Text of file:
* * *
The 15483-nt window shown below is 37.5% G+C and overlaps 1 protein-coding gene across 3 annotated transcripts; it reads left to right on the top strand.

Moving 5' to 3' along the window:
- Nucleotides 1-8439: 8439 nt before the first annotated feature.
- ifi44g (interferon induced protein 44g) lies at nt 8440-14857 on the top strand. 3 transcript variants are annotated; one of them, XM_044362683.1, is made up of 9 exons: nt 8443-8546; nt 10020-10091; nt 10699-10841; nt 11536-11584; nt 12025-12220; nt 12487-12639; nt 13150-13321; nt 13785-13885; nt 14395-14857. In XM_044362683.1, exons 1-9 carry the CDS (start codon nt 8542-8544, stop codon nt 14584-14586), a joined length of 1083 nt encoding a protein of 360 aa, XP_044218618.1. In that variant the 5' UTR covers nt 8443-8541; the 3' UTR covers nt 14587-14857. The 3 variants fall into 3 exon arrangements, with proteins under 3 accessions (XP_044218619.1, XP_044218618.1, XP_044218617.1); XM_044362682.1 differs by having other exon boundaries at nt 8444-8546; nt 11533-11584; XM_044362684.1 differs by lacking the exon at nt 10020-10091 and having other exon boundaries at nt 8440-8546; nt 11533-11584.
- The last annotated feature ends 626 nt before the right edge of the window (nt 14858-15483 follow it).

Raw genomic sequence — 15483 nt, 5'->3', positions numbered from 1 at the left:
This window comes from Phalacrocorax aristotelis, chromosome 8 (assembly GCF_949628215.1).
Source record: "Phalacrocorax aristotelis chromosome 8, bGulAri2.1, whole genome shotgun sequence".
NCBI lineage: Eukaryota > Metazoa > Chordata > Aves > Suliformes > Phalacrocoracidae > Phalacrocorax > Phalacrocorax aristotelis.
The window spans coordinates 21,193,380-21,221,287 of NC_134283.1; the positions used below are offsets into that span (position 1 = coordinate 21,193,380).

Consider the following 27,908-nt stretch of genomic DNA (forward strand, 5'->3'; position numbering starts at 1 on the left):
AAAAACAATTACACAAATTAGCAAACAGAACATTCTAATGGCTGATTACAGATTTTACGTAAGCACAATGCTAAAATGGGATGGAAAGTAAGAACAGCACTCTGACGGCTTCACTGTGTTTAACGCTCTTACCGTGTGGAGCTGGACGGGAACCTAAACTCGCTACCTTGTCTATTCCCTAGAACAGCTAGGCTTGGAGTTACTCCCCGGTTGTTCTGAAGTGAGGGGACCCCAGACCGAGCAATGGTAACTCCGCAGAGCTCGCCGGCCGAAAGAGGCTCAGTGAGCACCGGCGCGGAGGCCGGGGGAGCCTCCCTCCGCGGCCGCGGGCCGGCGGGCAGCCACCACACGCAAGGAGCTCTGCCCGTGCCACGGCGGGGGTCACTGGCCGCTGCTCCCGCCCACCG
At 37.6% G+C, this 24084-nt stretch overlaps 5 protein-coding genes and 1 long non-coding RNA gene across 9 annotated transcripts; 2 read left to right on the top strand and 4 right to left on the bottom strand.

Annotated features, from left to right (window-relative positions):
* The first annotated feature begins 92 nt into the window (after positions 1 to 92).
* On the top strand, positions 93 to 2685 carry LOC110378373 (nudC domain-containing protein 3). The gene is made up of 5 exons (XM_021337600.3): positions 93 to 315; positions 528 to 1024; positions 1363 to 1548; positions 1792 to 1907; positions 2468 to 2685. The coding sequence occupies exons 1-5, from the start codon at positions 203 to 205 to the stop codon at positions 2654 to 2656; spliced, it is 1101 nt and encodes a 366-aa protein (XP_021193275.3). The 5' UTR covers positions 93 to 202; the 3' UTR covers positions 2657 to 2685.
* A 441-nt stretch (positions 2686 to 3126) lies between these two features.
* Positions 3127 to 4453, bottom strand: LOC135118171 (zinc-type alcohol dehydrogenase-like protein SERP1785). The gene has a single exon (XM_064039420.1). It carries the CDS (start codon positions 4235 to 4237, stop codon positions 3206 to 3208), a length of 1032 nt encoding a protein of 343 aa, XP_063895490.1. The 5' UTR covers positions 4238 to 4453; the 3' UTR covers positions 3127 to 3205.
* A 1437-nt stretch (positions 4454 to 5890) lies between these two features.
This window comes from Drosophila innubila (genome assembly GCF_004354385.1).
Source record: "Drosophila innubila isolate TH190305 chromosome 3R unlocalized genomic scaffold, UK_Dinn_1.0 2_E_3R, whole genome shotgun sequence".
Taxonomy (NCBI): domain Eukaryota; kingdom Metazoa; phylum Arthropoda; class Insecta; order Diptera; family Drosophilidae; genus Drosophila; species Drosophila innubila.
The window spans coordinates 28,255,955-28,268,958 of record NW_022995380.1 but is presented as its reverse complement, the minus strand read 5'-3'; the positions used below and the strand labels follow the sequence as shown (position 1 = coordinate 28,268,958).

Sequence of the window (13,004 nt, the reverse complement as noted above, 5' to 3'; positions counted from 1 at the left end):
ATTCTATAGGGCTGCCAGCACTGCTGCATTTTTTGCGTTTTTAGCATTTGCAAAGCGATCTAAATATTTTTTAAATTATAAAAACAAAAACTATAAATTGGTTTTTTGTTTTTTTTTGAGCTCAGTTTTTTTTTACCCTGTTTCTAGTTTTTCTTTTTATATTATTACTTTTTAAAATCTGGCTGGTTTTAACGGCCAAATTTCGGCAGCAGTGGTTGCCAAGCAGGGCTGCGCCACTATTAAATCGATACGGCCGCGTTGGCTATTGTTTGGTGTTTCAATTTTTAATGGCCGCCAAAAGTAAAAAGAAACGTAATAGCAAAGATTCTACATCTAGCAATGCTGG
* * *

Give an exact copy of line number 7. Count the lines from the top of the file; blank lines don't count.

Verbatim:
This window comes from Phalacrocorax aristotelis, chromosome 8 (assembly GCF_949628215.1).